Post-Conflict Libya and Iraq Should Now Wage War on Diabetes and Heart Disease

demonstration in libya

In a chaotic Libya or a post-war Iraq, achieving individual safety and the most basic of health care might seem to be the best any government or aid organization could hope for. But areas in transition and those still tending to the societal wounds of war are actually well poised to combat chronic conditions, such [...]

Keep reading »
Observations

Income and Health Inequalities Cut U.S.’s High Marks for Development

un development index

If global development were a horse race, would you put your money on the slow-and-steady contenders or a fast new contender? With this year’s results just in, the old stalwart Scandinavian countries are still in the lead, according to the 2011 United Nations’ Human Development Index, published Wednesday. With Norway leading the charge in this [...]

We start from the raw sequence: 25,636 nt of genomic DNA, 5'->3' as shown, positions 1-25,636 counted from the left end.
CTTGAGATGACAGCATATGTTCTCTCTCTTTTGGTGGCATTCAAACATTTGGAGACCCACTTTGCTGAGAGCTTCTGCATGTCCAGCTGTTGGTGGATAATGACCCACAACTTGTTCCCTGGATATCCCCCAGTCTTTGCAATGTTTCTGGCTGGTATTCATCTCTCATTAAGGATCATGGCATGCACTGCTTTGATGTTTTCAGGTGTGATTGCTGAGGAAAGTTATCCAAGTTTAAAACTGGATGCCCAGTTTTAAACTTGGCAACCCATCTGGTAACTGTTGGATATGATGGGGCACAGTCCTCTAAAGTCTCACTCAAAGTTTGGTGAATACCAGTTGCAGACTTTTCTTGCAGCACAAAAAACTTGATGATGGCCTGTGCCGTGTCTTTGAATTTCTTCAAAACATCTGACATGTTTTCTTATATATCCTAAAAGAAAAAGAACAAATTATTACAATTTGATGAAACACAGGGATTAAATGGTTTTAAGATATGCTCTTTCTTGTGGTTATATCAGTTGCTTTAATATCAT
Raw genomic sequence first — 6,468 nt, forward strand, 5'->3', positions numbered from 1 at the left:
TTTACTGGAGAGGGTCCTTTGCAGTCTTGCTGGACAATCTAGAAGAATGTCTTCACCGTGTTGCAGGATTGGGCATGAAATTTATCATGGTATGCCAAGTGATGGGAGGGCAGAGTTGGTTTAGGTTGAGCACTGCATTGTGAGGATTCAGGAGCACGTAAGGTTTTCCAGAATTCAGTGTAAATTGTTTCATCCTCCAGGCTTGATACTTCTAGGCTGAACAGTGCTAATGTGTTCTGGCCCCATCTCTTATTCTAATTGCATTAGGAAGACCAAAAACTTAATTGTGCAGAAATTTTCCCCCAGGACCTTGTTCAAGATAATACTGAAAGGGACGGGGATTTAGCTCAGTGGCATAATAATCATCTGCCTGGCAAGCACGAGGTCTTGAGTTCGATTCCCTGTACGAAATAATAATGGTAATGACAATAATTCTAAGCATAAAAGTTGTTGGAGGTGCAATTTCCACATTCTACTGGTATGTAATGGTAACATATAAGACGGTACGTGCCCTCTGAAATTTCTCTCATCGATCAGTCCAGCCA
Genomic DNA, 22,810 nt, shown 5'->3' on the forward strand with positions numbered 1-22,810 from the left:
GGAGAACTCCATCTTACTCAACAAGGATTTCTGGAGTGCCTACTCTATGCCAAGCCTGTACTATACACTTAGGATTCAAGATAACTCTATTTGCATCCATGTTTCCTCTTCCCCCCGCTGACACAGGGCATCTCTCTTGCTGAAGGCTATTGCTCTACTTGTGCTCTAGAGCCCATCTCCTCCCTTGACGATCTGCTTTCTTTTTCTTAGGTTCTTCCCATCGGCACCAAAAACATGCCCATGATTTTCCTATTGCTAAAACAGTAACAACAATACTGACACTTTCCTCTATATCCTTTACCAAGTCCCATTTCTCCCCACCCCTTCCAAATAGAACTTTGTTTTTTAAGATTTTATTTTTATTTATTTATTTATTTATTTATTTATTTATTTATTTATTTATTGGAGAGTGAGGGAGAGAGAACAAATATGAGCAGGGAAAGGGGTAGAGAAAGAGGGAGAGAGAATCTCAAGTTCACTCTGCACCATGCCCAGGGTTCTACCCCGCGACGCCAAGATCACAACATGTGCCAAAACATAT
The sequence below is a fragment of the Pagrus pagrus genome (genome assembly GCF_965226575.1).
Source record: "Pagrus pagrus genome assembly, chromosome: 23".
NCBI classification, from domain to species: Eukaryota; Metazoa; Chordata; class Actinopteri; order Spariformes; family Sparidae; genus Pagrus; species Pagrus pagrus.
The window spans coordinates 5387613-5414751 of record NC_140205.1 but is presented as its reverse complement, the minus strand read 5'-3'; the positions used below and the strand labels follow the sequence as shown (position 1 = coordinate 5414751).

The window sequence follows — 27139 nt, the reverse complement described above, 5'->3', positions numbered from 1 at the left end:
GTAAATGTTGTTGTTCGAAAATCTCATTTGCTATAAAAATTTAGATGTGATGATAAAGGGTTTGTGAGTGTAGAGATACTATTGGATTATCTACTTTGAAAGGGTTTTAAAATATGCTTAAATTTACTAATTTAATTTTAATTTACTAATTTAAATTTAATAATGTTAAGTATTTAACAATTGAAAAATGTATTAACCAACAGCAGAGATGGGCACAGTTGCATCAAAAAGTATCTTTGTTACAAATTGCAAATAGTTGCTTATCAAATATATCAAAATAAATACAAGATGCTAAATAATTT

Keep reading »
Observations

Now: Bring Science Home Every Week!

bring science home logo

At Scientific American, we appreciate the value of a good experiment. So in May, we launched Bring Science Home as a series of free science activities for parents to do together with their six- to 12-year-old kids. We made sure the activities would be fun and easy to do, so families could complete them in [...]

Keep reading »
Observations

Preschool Funding for Kids Now Pays Off Billions Later

preschooler playing

There are few sure investments in this chaotic economic climate, but on a national level, education has proven to pay off big down the road. As tight economic times have put the squeeze on education budgets here in the U.S., a new report shows the big benefits of even small investments in early education worldwide. [...]

Keep reading »
Observations

How do we solve energy poverty?